My mother, Jackie Collins, published her first book in 1968, the year before I was born, and she published her thirty first and last book in 2015, the year she died. The years in between were spent juggling the magnitude of motherhood with the life of a highly successful writer, and my sisters and I had front row seats to her creative process.
Our mother was a born storyteller. After she died, we discovered a stack of notebooks written at the tender age of thirteen entitled “These Things Called Teenagers”. We were mesmerized flicking through these beautiful artifacts, lovingly illustrated by our aunt Joan. There was Jackie Collins on the page, her gorgeous cursive handwriting, her confident and feisty tone, her vivid characters. It was both reassuring and exciting to see that her voice had always been present.
In every house we lived in, our mother always had a room of her own. She called it her “study,” conjuring up visions of stuffy professors, wood paneling and book lined walls. Eternally a rebel, our mother’s study was quite the opposite. The walls were lined with her extensive and diverse record collection, shiny stereo equipment, and framed family photographs.
I remember when we moved from London to Los Angeles, my sister’s best friend painted a beach mural behind the shelves in our mother’s study, so her menagerie of porcelain “bathing beauties” could feel right at home. She was an obsessive collector of objects and art that inspired her. Art deco statuettes, sleek carvings of black panthers, ceramic leopards and tigers, carved wooden Buddhas, paintings that told a story and vintage movie posters. This passion for collecting was an extension of her creative spirit and fed her wild imagination.
I could almost imagine a crowd gathered around her desk when our mother sat down to write.
While writing is of course at the end of the day a solo mission, I could almost imagine a crowd gathered around her desk when our mother sat down to write. Firstly, there were her characters, who she often brought to life with only a few deft brushstrokes of her pen. She always said they wrote the story for her and all she had to do was follow their lead. Then there were her parents, her father who had been dismissive of her writing dream and her mother who didn’t live long enough to see her youngest daughter’s success. I think there was always a part of her that wanted to make them proud, to prove herself.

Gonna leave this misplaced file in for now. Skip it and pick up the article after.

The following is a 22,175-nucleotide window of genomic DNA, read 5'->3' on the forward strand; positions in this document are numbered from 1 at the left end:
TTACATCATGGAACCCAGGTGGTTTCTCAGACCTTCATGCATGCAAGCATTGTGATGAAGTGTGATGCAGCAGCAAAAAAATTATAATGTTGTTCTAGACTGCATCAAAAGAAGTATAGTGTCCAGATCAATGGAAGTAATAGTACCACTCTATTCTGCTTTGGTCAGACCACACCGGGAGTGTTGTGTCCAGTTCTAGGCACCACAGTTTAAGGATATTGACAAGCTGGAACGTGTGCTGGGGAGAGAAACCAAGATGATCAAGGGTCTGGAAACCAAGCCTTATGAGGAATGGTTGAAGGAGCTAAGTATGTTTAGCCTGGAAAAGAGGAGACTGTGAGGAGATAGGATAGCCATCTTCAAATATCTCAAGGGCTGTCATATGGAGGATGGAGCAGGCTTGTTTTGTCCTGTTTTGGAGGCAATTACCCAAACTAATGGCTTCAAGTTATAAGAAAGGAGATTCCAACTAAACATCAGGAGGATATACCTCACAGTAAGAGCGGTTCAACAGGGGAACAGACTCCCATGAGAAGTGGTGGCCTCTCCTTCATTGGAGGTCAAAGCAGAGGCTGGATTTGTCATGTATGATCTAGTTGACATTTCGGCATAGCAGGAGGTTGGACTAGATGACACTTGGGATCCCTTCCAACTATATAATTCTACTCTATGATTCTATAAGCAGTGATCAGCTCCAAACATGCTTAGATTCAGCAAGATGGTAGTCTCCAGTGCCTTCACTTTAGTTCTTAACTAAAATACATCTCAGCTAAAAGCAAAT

And of course, she wrote also for her readers, who were devoted from the very first novel and often cited her books not only as an escape, but also as a lifeline, providing a glimmer of glamour, possibility, and empowerment. And then there was us—her family. Every desk over the years had a chair on the other side, where she welcomed visitors, offering us a chance to listen in as she animatedly read a passage before the ink had even dried. While our father was alive, he was not only her greatest advocate but also her first editor, and read her manuscripts cover to cover before the publisher ever had a look in.
As for the tools off her trade, she was definitely old school—spiraled notebooks, black felt tipped pens and a well-loved thesaurus. She set herself a schedule, writing during the hours of the day when we were at school. She never made an outline for her books, but she did love to make character lists that helped her keep track of the many plotlines she so deftly wove together. And many details for her early novels were researched in our collection of Encyclopedia Britannicas!
That is until we moved to Los Angeles in 1981, when she started writing Hollywood Wives and research turned into ensuring she was at all the Hollywood parties and talked about restaurants, making friends, and taking notes, albeit without the insiders realizing! My mother could open anyone up a like a book. She used to say people treated her like a bartender or a psychiatrist and she had no issues with that. She also always carried an instamatic camera, documenting every occasion with an observant eye that transferred easily from the lens to the page.
I always think of our mother’s life in seasons. There was her writing season and her promoting season. During her promoting season she transformed into a magical vision in diamonds and leopard print blazers. She’d certainly put in the hours before her ninth novel Hollywood Wives was published, and she had become an assured businesswomen who had seen the benefits of marketing her work.
She was involved in every aspect of the publishing process from cover design to the promotional campaign and she was highly respected in the industry, despite often being derided by critics. Hollywood Wives propelled her to another level. Not only was she paid an unprecedented advance for a female writer, but it also sold in the millions and kept tongues wagging wondering who were these outrageous characters based upon? Of course, our mother would never reveal her secrets or her sources. Forty years on as the anniversary edition is released, I imagine the guessing game will continue.
Amidst all the heady swirl of success, she kept her feet on the ground and made certain ours were also. Thankfully, there were no private planes or designer purses for her three girls. Personally, I always preferred when the promotion came to end and there was a short break in proceedings before the next book began. It always started with a flash of an idea, sparked by a newspaper article or an overheard conversation. And then a title would emerge, and I could see that sparkle in her eyes, a radiant light beckoning her back to her desk, into the creative sanctuary of her study, promising a rapturous, page turning adventure, not only for her, but also for everyone else who was along for the ride.
Hollywood Wives (40th Anniversary Edition) by Jackie Collins is available from Gallery Books, an imprint of Simon & Schuster.